Weitere Kapitel dieses Buchs durch Wischen aufrufen
Is there evidence that the exchange rate depreciation shocks lead to the redistribution of income from workers to producers’ profits? In addition, to what extent do consumer price inflation and exchange rate volatility channels transmit exchange rate depreciation shocks to marginal propensity to consume? Evidence shows that the NEER depreciation shock has contractionary effects on economic growth. This is more so due to the income redistribution effects from workers to producers. The effects are propagated via the inflation channel. The presence of inflation following the NEER depreciation shocks exacerbates the decline in wages. This is in contrast to the magnifying effect of the NEER depreciation shock that raises gross operating surpluses. This suggests that the NEER depreciation redistributes the incomes from workers to producers, and the effects are magnified by inflation levels. Furthermore, price stability matters and a low inflation is ideal. The time varying marginal propensity to consume declines but the contraction is larger due to persistently rising exchange rate depreciation shock than a less persistent shock. In addition, the persistently rising exchange rate depreciation shock leads to a large increase in the Gini coefficient than a less persistent shock. This evidence shows the redistribution of income effects has implications for the time varying marginal propensity to consume and Gini coefficient. Moreover, the time varying marginal propensity to consume declines more in the presence of overall and permanent exchange rate volatility channels than when these are shutoff in the model. This evidence corroborates the findings that the time varying marginal propensity to consume is impacted by the elevated inflationary pressures and the accompanying exchange rate volatility following a NEER depreciation shock. These results show that price and exchange stability matters.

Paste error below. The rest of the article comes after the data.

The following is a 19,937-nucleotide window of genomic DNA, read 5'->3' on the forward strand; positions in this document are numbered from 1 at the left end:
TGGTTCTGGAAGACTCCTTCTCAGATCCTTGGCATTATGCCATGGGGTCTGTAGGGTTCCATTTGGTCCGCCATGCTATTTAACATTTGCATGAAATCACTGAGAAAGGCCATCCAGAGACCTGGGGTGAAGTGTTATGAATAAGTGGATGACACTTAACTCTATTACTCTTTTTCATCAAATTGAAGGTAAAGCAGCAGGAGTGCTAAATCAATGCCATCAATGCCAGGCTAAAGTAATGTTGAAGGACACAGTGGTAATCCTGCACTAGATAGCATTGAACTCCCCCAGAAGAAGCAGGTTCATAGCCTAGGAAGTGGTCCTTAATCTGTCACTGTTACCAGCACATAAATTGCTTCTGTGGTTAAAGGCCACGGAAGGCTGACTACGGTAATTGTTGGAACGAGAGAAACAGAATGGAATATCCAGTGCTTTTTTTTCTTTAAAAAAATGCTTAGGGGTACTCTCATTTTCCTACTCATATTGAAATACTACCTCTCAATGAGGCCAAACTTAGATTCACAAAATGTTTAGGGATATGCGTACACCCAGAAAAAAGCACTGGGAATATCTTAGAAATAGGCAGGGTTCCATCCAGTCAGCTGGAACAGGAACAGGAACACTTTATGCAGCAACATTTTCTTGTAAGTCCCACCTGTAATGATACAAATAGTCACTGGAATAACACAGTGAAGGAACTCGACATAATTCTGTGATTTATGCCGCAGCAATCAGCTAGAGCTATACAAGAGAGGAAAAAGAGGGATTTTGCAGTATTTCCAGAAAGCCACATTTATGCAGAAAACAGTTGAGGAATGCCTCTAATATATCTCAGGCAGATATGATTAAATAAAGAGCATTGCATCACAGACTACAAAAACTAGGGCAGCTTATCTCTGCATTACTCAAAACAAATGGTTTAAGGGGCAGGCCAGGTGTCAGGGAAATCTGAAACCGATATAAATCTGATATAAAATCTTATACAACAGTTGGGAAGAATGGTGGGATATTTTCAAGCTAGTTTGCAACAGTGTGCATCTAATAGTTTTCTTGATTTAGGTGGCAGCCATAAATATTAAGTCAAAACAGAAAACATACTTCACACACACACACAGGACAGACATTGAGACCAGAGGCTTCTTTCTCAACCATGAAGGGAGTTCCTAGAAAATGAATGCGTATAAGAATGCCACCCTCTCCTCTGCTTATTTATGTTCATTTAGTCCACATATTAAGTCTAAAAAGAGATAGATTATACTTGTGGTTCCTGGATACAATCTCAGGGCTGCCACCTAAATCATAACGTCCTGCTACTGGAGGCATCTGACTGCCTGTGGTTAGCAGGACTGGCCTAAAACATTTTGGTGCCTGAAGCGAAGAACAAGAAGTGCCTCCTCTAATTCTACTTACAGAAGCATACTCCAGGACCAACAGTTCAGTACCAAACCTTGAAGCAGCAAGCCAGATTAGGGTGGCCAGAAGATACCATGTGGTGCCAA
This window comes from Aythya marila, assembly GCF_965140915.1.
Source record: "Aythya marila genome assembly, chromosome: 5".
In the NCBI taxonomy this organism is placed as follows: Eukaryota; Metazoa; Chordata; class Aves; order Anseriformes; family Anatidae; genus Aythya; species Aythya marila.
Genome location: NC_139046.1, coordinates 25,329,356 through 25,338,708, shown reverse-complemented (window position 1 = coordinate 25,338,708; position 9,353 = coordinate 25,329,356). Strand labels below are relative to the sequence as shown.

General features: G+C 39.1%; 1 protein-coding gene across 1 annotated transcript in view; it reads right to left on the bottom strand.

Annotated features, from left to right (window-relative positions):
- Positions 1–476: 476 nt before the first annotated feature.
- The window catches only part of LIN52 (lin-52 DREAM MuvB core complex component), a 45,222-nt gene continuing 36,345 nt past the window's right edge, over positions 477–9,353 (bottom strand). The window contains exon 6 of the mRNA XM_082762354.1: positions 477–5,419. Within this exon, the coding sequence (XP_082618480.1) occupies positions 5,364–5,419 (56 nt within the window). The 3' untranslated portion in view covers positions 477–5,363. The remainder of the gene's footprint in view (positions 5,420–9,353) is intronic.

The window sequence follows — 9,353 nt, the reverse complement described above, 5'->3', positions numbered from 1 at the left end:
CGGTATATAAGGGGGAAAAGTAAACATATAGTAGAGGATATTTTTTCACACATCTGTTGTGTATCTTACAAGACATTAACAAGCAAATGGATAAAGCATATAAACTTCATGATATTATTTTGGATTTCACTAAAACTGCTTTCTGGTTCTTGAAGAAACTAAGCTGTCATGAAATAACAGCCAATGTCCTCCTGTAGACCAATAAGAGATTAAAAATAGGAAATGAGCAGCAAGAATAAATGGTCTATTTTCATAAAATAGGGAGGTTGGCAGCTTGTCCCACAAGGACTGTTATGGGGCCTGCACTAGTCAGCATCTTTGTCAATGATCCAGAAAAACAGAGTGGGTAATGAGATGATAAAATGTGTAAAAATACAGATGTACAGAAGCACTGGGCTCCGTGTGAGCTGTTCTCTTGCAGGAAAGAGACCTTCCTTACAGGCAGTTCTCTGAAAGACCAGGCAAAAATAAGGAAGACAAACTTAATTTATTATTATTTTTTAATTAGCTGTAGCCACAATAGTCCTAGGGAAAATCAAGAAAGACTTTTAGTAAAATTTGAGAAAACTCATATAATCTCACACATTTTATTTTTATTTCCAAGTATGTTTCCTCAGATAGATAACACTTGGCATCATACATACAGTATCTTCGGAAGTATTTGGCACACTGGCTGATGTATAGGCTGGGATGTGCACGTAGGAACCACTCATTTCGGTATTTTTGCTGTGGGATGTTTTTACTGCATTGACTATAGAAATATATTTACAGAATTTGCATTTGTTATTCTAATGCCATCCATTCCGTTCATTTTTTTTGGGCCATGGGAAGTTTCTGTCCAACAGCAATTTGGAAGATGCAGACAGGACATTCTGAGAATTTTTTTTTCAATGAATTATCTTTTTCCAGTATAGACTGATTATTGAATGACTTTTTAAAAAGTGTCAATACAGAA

Bitte loggen Sie sich ein, um Zugang zu diesem Inhalt zu erhalten
Sie möchten Zugang zu diesem Inhalt erhalten? Dann informieren Sie sich jetzt über unsere Produkte:
Alexander, S. (1952). Effects of devaluation on trade balance. IMF Staff Paper, 3, 263–277. CrossRef
Bahmani-Oskooee, M., & Hajilee, M. (2010a). On the relationship between currency depreciation and wages. Applied Economics Letters, 17, 525–530. CrossRef
Bahmani-Oskooee, M., & Hajilee, M. (2010b). On the relationship between currency depreciation and domestic investment. Journal of Post Keynesian Economics, 32(4), 465. CrossRef
Bahmani-Oskooee, M., & Xi, D. (2012). Exchange rate volatility and domestic consumption: Evidence from Japan. Economic Systems, 36(2), 326–335. CrossRef
Cerra, V., & Saxena, S. W. (2008). Growth dynamics: The myth of economic recovery. American Economic Review, 98(1), 439–457. CrossRef
Pentecôte, J. S., & Rondeau, F. (2015). Trade spill overs on output growth during the 2008 financial crisis. Journal of International Economics, 143, 36–47. CrossRef
Yu, D. (2009). The comparability of Labour Force Survey and Quarterly Labour Force Survey. Stellenbosch University Economic Working Paper: WP08/2009.
- Exchange Rate Depreciation Shocks and Redistribution of Income: The Marginal Propensity to Consume Channel
- Chapter 10
Neuer Inhalt/© Stellmach, Neuer Inhalt/© Maturus, Pluta Logo/© Pluta, digitale Transformation/© Maksym Yemelyanov | Fotolia